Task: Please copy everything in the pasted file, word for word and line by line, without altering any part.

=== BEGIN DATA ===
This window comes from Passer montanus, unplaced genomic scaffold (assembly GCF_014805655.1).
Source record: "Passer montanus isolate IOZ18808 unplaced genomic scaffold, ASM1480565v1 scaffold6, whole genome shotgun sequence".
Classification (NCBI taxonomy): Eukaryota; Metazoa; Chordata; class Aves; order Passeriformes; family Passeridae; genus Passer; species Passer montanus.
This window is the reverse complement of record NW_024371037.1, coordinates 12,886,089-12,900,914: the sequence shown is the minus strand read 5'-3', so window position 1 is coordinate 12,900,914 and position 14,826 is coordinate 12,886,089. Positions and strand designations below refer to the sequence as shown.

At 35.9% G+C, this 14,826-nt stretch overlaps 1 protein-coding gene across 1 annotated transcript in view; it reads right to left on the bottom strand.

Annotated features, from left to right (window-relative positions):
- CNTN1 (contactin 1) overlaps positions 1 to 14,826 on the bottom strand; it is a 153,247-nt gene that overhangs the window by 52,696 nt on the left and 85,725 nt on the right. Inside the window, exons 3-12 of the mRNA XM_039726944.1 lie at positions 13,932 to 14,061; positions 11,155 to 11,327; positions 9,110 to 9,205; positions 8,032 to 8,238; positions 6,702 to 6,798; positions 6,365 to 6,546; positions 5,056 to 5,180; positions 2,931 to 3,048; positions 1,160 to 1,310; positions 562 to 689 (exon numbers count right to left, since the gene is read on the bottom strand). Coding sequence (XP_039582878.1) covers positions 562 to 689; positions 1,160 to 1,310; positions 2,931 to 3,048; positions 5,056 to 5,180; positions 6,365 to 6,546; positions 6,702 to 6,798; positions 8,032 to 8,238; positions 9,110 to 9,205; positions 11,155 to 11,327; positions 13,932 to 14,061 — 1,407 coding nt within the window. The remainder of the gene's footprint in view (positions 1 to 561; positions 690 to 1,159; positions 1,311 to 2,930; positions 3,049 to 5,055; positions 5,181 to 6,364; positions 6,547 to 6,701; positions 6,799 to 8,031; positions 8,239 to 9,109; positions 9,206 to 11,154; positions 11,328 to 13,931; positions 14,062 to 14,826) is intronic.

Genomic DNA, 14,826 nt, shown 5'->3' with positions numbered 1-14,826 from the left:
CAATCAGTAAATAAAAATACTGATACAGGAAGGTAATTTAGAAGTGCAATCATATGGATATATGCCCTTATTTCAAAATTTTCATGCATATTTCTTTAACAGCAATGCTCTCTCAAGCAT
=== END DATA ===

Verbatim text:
This window comes from Passer montanus, unplaced genomic scaffold (assembly GCF_014805655.1).
Source record: "Passer montanus isolate IOZ18808 unplaced genomic scaffold, ASM1480565v1 scaffold6, whole genome shotgun sequence".
Classification (NCBI taxonomy): Eukaryota; Metazoa; Chordata; class Aves; order Passeriformes; family Passeridae; genus Passer; species Passer montanus.
This window is the reverse complement of record NW_024371037.1, coordinates 12,886,089-12,900,914: the sequence shown is the minus strand read 5'-3', so window position 1 is coordinate 12,900,914 and position 14,826 is coordinate 12,886,089. Positions and strand designations below refer to the sequence as shown.

At 35.9% G+C, this 14,826-nt stretch overlaps 1 protein-coding gene across 1 annotated transcript in view; it reads right to left on the bottom strand.

Annotated features, from left to right (window-relative positions):
- CNTN1 (contactin 1) overlaps positions 1 to 14,826 on the bottom strand; it is a 153,247-nt gene that overhangs the window by 52,696 nt on the left and 85,725 nt on the right. Inside the window, exons 3-12 of the mRNA XM_039726944.1 lie at positions 13,932 to 14,061; positions 11,155 to 11,327; positions 9,110 to 9,205; positions 8,032 to 8,238; positions 6,702 to 6,798; positions 6,365 to 6,546; positions 5,056 to 5,180; positions 2,931 to 3,048; positions 1,160 to 1,310; positions 562 to 689 (exon numbers count right to left, since the gene is read on the bottom strand). Coding sequence (XP_039582878.1) covers positions 562 to 689; positions 1,160 to 1,310; positions 2,931 to 3,048; positions 5,056 to 5,180; positions 6,365 to 6,546; positions 6,702 to 6,798; positions 8,032 to 8,238; positions 9,110 to 9,205; positions 11,155 to 11,327; positions 13,932 to 14,061 — 1,407 coding nt within the window. The remainder of the gene's footprint in view (positions 1 to 561; positions 690 to 1,159; positions 1,311 to 2,930; positions 3,049 to 5,055; positions 5,181 to 6,364; positions 6,547 to 6,701; positions 6,799 to 8,031; positions 8,239 to 9,109; positions 9,206 to 11,154; positions 11,328 to 13,931; positions 14,062 to 14,826) is intronic.

Genomic DNA, 14,826 nt, shown 5'->3' with positions numbered 1-14,826 from the left:
CAATCAGTAAATAAAAATACTGATACAGGAAGGTAATTTAGAAGTGCAATCATATGGATATATGCCCTTATTTCAAAATTTTCATGCATATTTCTTTAACAGCAATGCTCTCTCAAGCAT